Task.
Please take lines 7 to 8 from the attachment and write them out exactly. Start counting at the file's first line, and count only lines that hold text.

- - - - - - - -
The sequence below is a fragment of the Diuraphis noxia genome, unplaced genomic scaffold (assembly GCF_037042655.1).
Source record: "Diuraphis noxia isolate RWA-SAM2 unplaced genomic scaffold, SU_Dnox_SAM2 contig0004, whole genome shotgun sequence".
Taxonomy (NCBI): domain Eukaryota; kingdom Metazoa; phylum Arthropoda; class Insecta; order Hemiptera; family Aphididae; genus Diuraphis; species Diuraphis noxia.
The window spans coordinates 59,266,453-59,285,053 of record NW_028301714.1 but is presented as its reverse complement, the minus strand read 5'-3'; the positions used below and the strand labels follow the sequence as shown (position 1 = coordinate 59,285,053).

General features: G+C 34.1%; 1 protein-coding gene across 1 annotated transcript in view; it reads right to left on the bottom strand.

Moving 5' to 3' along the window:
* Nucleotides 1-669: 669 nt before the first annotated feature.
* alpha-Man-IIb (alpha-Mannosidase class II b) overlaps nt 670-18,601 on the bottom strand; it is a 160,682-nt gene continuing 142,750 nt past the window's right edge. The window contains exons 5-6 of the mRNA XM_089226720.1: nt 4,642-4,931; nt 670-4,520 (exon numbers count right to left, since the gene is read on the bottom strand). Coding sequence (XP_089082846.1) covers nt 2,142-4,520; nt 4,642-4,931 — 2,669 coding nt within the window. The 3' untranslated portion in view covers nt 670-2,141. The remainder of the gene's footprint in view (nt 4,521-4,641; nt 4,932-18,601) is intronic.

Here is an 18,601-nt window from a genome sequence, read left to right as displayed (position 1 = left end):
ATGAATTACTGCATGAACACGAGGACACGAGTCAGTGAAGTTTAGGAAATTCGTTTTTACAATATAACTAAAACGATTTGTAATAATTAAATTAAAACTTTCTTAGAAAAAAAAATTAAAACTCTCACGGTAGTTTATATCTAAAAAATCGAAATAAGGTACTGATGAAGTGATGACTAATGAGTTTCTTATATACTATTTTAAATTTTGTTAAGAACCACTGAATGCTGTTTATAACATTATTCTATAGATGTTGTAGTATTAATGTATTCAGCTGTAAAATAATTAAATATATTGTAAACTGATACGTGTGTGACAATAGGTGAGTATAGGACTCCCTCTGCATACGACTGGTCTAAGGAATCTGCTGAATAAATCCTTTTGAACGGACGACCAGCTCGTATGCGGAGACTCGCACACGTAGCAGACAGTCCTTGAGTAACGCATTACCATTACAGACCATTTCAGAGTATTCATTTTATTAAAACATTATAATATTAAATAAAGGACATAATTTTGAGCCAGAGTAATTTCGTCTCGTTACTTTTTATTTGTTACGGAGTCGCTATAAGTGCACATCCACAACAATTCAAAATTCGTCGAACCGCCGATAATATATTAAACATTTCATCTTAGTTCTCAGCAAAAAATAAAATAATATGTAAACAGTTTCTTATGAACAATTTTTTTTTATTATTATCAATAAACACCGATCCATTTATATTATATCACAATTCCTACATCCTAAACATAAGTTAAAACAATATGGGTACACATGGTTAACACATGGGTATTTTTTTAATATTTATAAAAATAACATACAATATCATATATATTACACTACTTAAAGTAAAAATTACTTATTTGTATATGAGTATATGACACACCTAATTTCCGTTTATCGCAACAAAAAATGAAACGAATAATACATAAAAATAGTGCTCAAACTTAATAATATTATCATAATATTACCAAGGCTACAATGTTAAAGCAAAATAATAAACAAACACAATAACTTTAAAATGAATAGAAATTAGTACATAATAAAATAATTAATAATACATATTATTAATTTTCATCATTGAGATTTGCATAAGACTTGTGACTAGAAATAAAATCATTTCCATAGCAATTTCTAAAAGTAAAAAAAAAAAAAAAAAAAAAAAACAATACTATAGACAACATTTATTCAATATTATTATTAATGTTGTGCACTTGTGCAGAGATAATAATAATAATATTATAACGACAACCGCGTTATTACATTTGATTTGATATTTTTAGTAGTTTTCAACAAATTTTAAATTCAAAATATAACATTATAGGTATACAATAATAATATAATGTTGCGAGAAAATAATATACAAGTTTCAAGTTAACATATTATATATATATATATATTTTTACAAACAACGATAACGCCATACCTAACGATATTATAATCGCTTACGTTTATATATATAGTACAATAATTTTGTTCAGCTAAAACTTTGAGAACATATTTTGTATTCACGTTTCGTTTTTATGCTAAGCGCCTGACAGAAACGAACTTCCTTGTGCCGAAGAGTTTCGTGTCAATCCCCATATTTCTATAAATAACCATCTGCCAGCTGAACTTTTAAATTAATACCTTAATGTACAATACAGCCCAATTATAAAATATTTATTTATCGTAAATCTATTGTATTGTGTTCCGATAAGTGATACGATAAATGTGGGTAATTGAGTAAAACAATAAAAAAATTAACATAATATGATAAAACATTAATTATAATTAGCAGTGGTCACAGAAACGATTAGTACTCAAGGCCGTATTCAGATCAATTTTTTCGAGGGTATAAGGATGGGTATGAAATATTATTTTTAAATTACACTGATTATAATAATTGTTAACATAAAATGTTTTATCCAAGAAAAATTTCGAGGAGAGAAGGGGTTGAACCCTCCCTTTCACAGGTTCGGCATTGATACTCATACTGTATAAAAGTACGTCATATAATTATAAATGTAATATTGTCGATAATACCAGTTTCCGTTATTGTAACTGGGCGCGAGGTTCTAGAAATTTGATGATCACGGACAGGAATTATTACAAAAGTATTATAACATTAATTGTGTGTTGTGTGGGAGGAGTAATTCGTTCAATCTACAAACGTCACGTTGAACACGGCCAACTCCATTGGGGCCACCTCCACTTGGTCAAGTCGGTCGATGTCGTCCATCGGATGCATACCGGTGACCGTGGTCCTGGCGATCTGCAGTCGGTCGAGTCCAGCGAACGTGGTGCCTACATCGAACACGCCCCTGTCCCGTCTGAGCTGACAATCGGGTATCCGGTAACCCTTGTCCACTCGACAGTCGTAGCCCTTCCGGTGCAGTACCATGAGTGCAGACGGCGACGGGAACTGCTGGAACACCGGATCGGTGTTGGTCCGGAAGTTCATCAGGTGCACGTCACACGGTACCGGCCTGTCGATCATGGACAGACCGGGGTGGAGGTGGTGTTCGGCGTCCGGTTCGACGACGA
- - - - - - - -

* Nucleotides 1-669: 669 nt before the first annotated feature.
* alpha-Man-IIb (alpha-Mannosidase class II b) overlaps nt 670-18,601 on the bottom strand; it is a 160,682-nt gene continuing 142,750 nt past the window's right edge. The window contains exons 5-6 of the mRNA XM_089226720.1: nt 4,642-4,931; nt 670-4,520 (exon numbers count right to left, since the gene is read on the bottom strand). Coding sequence (XP_089082846.1) covers nt 2,142-4,520; nt 4,642-4,931 — 2,669 coding nt within the window. The 3' untranslated portion in view covers nt 670-2,141. The remainder of the gene's footprint in view (nt 4,521-4,641; nt 4,932-18,601) is intronic.